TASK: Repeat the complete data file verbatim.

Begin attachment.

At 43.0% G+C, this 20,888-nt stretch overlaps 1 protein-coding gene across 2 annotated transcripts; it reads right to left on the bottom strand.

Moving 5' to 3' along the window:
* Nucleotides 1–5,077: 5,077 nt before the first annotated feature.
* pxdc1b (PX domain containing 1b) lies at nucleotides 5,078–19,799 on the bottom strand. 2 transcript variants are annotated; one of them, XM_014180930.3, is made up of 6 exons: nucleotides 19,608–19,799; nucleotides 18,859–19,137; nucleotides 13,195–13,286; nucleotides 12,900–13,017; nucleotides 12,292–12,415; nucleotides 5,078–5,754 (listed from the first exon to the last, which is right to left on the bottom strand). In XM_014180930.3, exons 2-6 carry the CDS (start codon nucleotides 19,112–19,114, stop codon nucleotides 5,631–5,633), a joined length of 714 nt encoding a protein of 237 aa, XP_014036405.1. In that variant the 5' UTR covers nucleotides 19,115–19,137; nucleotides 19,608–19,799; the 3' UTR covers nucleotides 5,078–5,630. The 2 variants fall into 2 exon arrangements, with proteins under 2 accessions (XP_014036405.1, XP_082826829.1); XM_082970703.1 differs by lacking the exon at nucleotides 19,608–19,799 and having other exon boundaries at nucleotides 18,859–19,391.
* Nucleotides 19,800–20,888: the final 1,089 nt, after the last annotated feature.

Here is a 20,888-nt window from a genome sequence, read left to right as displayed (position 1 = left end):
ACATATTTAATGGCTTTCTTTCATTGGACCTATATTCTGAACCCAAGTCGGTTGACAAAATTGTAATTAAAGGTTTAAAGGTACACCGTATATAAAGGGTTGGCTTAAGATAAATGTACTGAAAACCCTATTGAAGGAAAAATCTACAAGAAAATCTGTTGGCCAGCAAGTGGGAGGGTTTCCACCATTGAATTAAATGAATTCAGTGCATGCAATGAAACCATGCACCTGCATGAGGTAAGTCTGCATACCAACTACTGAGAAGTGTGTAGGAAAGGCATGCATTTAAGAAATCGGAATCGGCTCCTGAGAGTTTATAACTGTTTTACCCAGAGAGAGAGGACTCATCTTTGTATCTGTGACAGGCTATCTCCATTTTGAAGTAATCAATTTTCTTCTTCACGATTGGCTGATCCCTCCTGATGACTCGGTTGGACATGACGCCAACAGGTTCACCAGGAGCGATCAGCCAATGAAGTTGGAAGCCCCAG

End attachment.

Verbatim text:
At 43.0% G+C, this 20,888-nt stretch overlaps 1 protein-coding gene across 2 annotated transcripts; it reads right to left on the bottom strand.

Moving 5' to 3' along the window:
* Nucleotides 1–5,077: 5,077 nt before the first annotated feature.
* pxdc1b (PX domain containing 1b) lies at nucleotides 5,078–19,799 on the bottom strand. 2 transcript variants are annotated; one of them, XM_014180930.3, is made up of 6 exons: nucleotides 19,608–19,799; nucleotides 18,859–19,137; nucleotides 13,195–13,286; nucleotides 12,900–13,017; nucleotides 12,292–12,415; nucleotides 5,078–5,754 (listed from the first exon to the last, which is right to left on the bottom strand). In XM_014180930.3, exons 2-6 carry the CDS (start codon nucleotides 19,112–19,114, stop codon nucleotides 5,631–5,633), a joined length of 714 nt encoding a protein of 237 aa, XP_014036405.1. In that variant the 5' UTR covers nucleotides 19,115–19,137; nucleotides 19,608–19,799; the 3' UTR covers nucleotides 5,078–5,630. The 2 variants fall into 2 exon arrangements, with proteins under 2 accessions (XP_014036405.1, XP_082826829.1); XM_082970703.1 differs by lacking the exon at nucleotides 19,608–19,799 and having other exon boundaries at nucleotides 18,859–19,391.
* Nucleotides 19,800–20,888: the final 1,089 nt, after the last annotated feature.

Here is a 20,888-nt window from a genome sequence, read left to right as displayed (position 1 = left end):
ACATATTTAATGGCTTTCTTTCATTGGACCTATATTCTGAACCCAAGTCGGTTGACAAAATTGTAATTAAAGGTTTAAAGGTACACCGTATATAAAGGGTTGGCTTAAGATAAATGTACTGAAAACCCTATTGAAGGAAAAATCTACAAGAAAATCTGTTGGCCAGCAAGTGGGAGGGTTTCCACCATTGAATTAAATGAATTCAGTGCATGCAATGAAACCATGCACCTGCATGAGGTAAGTCTGCATACCAACTACTGAGAAGTGTGTAGGAAAGGCATGCATTTAAGAAATCGGAATCGGCTCCTGAGAGTTTATAACTGTTTTACCCAGAGAGAGAGGACTCATCTTTGTATCTGTGACAGGCTATCTCCATTTTGAAGTAATCAATTTTCTTCTTCACGATTGGCTGATCCCTCCTGATGACTCGGTTGGACATGACGCCAACAGGTTCACCAGGAGCGATCAGCCAATGAAGTTGGAAGCCCCAG